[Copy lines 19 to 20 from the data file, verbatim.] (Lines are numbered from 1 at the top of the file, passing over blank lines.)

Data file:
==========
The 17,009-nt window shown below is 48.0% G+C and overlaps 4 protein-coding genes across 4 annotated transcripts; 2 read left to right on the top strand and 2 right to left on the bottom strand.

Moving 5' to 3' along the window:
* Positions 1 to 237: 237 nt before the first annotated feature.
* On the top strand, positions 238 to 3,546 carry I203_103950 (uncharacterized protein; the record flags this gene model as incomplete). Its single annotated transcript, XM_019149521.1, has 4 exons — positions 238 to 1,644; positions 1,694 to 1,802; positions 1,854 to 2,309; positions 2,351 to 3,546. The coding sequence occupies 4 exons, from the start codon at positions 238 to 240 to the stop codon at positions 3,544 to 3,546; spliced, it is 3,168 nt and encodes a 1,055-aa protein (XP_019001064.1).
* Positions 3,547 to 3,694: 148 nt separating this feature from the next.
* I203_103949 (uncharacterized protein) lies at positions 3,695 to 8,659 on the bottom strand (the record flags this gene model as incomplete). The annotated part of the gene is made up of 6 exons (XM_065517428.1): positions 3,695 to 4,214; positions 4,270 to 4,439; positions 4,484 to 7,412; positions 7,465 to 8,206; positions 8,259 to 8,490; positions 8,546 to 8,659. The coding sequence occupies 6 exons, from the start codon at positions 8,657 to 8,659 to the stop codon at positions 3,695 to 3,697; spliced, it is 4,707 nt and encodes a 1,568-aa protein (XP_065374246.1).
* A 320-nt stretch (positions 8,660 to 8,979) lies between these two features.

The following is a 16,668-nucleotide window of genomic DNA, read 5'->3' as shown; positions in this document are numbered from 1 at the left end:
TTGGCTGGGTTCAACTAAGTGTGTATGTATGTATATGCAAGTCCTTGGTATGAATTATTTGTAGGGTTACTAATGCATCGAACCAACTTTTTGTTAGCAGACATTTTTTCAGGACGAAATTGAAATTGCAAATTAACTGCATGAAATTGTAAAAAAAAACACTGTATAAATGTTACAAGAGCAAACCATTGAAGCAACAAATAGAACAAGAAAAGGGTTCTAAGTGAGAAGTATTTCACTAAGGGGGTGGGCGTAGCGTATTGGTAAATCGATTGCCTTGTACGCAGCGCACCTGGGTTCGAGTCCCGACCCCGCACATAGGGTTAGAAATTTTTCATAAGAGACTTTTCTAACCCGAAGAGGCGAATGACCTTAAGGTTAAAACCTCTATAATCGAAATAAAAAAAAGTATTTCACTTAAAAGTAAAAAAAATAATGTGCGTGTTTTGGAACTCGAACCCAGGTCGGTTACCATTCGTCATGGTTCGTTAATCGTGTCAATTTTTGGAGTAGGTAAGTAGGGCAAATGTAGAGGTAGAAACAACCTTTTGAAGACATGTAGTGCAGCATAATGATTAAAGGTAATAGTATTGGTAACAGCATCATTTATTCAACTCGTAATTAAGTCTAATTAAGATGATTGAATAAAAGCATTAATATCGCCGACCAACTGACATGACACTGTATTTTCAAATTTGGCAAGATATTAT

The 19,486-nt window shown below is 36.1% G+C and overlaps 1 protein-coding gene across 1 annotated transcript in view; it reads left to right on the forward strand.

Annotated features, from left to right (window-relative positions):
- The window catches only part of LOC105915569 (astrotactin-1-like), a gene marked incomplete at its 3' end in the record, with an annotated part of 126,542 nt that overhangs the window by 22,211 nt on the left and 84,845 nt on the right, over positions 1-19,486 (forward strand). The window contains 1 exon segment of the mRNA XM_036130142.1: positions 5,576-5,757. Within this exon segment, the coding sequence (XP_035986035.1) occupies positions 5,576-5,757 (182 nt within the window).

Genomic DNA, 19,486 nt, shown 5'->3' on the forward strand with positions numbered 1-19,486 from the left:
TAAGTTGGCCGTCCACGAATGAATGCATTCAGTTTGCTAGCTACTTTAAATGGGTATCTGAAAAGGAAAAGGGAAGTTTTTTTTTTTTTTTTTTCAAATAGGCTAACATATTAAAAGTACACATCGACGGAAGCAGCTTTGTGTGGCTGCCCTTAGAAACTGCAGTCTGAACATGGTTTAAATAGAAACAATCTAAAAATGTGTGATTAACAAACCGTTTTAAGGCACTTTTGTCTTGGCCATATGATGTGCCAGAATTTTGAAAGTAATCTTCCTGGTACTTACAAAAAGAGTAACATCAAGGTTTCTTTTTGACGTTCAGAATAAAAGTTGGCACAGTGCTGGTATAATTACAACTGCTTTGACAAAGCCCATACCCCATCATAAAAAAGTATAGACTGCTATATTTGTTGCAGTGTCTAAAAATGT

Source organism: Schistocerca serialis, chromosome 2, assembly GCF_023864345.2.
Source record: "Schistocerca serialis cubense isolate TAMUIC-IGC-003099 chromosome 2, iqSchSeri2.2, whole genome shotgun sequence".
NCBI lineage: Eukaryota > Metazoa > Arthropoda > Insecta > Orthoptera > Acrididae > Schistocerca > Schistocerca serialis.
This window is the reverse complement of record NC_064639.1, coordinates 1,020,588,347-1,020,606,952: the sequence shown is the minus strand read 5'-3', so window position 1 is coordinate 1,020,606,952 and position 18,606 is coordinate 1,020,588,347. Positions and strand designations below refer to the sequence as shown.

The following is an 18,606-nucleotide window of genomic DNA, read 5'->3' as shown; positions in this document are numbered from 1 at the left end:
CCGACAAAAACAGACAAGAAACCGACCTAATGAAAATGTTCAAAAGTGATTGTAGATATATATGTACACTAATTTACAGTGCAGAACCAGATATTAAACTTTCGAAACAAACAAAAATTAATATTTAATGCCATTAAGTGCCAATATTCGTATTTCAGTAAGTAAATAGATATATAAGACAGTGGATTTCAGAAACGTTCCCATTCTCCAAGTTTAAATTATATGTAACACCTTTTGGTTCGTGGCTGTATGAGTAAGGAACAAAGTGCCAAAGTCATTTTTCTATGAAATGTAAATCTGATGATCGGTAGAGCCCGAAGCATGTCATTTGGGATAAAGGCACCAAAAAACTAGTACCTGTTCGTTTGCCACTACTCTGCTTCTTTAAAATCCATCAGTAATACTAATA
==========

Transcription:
The following is an 18,606-nucleotide window of genomic DNA, read 5'->3' as shown; positions in this document are numbered from 1 at the left end:
CCGACAAAAACAGACAAGAAACCGACCTAATGAAAATGTTCAAAAGTGATTGTAGATATATATGTACACTAATTTACAGTGCAGAACCAGATATTAAACTTTCGAAACAAACAAAAATTAATATTTAATGCCATTAAGTGCCAATATTCGTATTTCAGTAAGTAAATAGATATATAAGACAGTGGATTTCAGAAACGTTCCCATTCTCCAAGTTTAAATTATATGTAACACCTTTTGGTTCGTGGCTGTATGAGTAAGGAACAAAGTGCCAAAGTCATTTTTCTATGAAATGTAAATCTGATGATCGGTAGAGCCCGAAGCATGTCATTTGGGATAAAGGCACCAAAAAACTAGTACCTGTTCGTTTGCCACTACTCTGCTTCTTTAAAATCCATCAGTAATACTAATA